Adapting the successful vocational education system in the light of skill-biased technological change

An important strength of the dual system is cooperation between companies and public vocational schools. On-the-job training is complemented by teaching in part-time VET schools where students usually spend 12 hours per week. At VET school, one third of teaching is in general education and two thirds occupationally-specific education. The system is regulated by the federal government, the Länder, the business chambers and the social partners (Box 2.5).

Thanks to the dual system, Germany enjoys excellent integration of young people in the labour market and low field-of study mismatch, as argued above. It has contributed to maintaining manufacturing employment in Germany. This could also help explain why Germany has not experienced an increase in inequality on the same scale as the United States (Aizenman et al., 2017[205]).

Vocational education programmes are adjusted regularly and quickly to adjust to technological change. Since 2000 two thirds of the 327 programmes have been revised at least once and 40 new ones have been created (Sachverständigenrat, 2017[154]). To address the changing skill requirements from digitalisation the Federal Ministry of Education has in introduced the programme “Berufsbildung 4.0” (VET 4.0). It includes the creation of inter-company vocational training centres and subsidies for the procurement of digital equipment by schools, to ensure VET graduates are equipped with up-to-date digital skills. The coalition agreement contains various plans to further promote digital skills in vocational education and training, such as comprehensive measures to digitally train teachers in vocational schools and further educating instructors, a digital equipment campaign for vocational schools and vocational training centres, as well as expanding VET 4.0.

Wage and employment prospects of vocational education graduates at higher age may be more exposed to risks as a result of technological change that occurs after they complete their degree. As the theory of endogenous technological change implies, firms become more likely to adopt modern technologies if workers whose skills complement new technologies are available. As a result, the supply of modern-skilled graduates may create its own demand at the expense of the demand for incumbent workers with outdated skills (Janssen et al., 2017[206]). Moreover, as the demand for skills has become increasingly stronger for high and low-skill activities (as argued in Chapter 1), the wage and employment of middle-skill vocational workers may continue to weaken.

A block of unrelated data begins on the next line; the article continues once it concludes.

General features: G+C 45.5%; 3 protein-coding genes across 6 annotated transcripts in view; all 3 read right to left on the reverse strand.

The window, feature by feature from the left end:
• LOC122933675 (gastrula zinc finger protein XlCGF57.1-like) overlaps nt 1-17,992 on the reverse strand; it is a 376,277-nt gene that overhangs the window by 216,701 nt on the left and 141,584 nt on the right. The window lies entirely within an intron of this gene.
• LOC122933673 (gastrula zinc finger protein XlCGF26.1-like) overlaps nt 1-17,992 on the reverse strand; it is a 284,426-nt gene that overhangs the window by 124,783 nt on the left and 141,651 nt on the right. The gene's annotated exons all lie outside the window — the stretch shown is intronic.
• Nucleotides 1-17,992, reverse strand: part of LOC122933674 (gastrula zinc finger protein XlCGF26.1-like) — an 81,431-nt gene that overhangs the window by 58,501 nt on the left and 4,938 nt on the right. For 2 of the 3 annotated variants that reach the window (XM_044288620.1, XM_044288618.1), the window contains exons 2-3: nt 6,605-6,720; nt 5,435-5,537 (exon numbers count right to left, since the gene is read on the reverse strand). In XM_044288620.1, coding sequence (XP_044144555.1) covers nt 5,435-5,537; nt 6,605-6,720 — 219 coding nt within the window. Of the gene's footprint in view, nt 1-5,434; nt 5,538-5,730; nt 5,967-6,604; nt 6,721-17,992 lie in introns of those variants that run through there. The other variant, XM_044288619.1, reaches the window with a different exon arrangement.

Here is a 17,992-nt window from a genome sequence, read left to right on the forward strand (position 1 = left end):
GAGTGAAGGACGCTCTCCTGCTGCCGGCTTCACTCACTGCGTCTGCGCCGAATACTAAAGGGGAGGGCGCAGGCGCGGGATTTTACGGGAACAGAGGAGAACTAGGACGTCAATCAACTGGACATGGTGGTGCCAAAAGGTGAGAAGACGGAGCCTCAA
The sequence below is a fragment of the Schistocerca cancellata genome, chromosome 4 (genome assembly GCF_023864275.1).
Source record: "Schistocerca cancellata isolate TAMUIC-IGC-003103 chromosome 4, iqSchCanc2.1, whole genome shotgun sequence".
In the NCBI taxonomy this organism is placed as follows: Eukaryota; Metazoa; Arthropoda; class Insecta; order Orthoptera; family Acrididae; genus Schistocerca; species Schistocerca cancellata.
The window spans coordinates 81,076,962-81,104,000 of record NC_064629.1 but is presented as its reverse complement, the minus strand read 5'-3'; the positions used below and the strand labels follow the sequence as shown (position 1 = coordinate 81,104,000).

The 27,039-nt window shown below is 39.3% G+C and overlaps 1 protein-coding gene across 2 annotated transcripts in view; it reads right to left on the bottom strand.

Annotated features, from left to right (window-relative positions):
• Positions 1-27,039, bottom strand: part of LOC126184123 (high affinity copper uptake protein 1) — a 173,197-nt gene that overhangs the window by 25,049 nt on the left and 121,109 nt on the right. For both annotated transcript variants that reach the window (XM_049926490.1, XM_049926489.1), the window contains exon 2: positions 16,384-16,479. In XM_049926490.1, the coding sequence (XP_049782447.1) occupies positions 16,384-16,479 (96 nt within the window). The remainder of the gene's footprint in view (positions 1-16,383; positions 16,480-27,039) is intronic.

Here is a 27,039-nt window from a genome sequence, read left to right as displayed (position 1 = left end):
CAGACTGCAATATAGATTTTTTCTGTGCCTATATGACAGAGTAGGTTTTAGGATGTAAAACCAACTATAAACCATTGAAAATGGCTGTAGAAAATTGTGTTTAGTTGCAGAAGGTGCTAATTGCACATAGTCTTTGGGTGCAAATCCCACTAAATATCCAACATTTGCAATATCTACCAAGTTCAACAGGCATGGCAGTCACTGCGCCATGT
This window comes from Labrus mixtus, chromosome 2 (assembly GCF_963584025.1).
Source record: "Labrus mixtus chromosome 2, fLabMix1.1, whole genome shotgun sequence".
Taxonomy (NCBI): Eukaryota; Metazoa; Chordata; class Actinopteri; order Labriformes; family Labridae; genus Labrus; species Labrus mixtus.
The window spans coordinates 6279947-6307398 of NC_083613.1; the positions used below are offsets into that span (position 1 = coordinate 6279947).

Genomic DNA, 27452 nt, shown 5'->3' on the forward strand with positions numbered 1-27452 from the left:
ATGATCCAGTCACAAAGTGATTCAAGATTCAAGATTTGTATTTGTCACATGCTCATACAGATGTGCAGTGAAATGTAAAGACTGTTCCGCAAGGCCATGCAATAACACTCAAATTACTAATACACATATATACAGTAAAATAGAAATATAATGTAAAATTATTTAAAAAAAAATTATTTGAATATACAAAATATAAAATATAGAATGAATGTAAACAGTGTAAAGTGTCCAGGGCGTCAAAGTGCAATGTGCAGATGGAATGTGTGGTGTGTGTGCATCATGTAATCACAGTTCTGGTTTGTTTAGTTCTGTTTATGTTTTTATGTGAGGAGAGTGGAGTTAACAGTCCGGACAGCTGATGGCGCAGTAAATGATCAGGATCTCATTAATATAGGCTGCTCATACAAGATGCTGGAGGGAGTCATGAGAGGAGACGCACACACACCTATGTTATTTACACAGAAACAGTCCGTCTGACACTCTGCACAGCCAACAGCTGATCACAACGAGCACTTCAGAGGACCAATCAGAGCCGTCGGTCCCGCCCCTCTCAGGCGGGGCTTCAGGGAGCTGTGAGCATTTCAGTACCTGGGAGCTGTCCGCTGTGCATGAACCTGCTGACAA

Box 2.5. Institutional responsibilities in Germany’s vocational education and training system

The Federal Ministry of Education and Research has overall responsibility for VET strategy. The Länder have responsibility for the VET schools. They design the school curricula, train and pay the teachers and are responsible for legal supervision of the Chambers of industry and commerce, crafts and trades. Occupation-specific content is set according to a framework curriculum issued for each profession by the Standing Conference of Ministers for Education and Cultural Affairs of the Länder jointly for vocational subjects and by the Länder individually for general subjects (Hoeckel and Schwartz, 2010[207]).

The social partners are involved in the development and updating of the curricula, issued by the Ministry of Economic Affairs and Energy in most cases, and determine apprenticeship salaries through collective wage negotiations.

The business chambers register apprenticeship contracts, assess the suitability of training firms and monitor their training, assess the aptitude of VET trainers, provide advice to training firms and apprentices, organise and carry out the final exams and issue the degree certificates.

The responsibility for funding vocational schools lies with the Länder (mainly teacher salaries) and local authorities (equipment, infrastructure), while companies bear the costs of training in the workplace. In some sectors, companies have created a general fund to which all companies pay contributions and through which the costs for the apprenticing institution are covered, while in other sectors each company bears its own costs. Overall, the biggest share of the costs for dual system VET falls to training firms (Hoeckel and Schwartz, 2010[207]).

While occupation-specific upper secondary vocational education and training helps with school-to-work transitions, especially in countries with strong apprenticeship systems, it appears to be linked with a stronger decline in employment prospects later in life, relative to general education or tertiary education Table 2.1. This is also shown by evidence across high-income countries (Hanushek et al., 2015[149]; Hampf and Woessmann, 2016[208]; Forster et al., 2016[209]). According to the most recent evidence (Hampf and Woessmann, 2016[208]), who refute contrary results by others on this point (Forster et al., 2016[209]), the decline in employment prospects at higher age is strongest in apprenticeship-based training systems.